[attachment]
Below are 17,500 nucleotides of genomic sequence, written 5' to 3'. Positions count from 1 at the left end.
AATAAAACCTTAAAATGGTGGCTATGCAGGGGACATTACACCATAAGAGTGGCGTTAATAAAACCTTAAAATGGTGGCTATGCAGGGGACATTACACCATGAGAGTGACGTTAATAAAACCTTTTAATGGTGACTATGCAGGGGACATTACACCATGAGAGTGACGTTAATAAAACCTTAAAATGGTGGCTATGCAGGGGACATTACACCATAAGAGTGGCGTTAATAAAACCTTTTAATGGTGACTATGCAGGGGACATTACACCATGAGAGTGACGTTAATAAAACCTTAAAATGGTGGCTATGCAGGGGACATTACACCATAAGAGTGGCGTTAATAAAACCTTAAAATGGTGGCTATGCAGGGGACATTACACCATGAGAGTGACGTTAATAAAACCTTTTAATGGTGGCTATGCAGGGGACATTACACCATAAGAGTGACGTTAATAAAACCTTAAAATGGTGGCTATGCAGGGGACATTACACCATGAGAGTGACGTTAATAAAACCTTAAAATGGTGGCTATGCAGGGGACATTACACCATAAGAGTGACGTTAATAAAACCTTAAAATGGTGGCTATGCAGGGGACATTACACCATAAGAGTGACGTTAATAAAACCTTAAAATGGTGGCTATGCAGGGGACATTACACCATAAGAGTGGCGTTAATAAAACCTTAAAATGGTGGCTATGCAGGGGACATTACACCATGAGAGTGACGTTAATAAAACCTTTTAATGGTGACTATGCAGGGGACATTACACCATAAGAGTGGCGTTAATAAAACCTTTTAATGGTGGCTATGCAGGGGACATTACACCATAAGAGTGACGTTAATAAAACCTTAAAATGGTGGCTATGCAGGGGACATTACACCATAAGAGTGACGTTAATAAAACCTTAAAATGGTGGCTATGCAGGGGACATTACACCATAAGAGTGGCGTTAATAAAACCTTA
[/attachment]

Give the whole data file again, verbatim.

Below are 17,500 nucleotides of genomic sequence, written 5' to 3'. Positions count from 1 at the left end.
AATAAAACCTTAAAATGGTGGCTATGCAGGGGACATTACACCATAAGAGTGGCGTTAATAAAACCTTAAAATGGTGGCTATGCAGGGGACATTACACCATGAGAGTGACGTTAATAAAACCTTTTAATGGTGACTATGCAGGGGACATTACACCATGAGAGTGACGTTAATAAAACCTTAAAATGGTGGCTATGCAGGGGACATTACACCATAAGAGTGGCGTTAATAAAACCTTTTAATGGTGACTATGCAGGGGACATTACACCATGAGAGTGACGTTAATAAAACCTTAAAATGGTGGCTATGCAGGGGACATTACACCATAAGAGTGGCGTTAATAAAACCTTAAAATGGTGGCTATGCAGGGGACATTACACCATGAGAGTGACGTTAATAAAACCTTTTAATGGTGGCTATGCAGGGGACATTACACCATAAGAGTGACGTTAATAAAACCTTAAAATGGTGGCTATGCAGGGGACATTACACCATGAGAGTGACGTTAATAAAACCTTAAAATGGTGGCTATGCAGGGGACATTACACCATAAGAGTGACGTTAATAAAACCTTAAAATGGTGGCTATGCAGGGGACATTACACCATAAGAGTGACGTTAATAAAACCTTAAAATGGTGGCTATGCAGGGGACATTACACCATAAGAGTGGCGTTAATAAAACCTTAAAATGGTGGCTATGCAGGGGACATTACACCATGAGAGTGACGTTAATAAAACCTTTTAATGGTGACTATGCAGGGGACATTACACCATAAGAGTGGCGTTAATAAAACCTTTTAATGGTGGCTATGCAGGGGACATTACACCATAAGAGTGACGTTAATAAAACCTTAAAATGGTGGCTATGCAGGGGACATTACACCATAAGAGTGACGTTAATAAAACCTTAAAATGGTGGCTATGCAGGGGACATTACACCATAAGAGTGGCGTTAATAAAACCTTA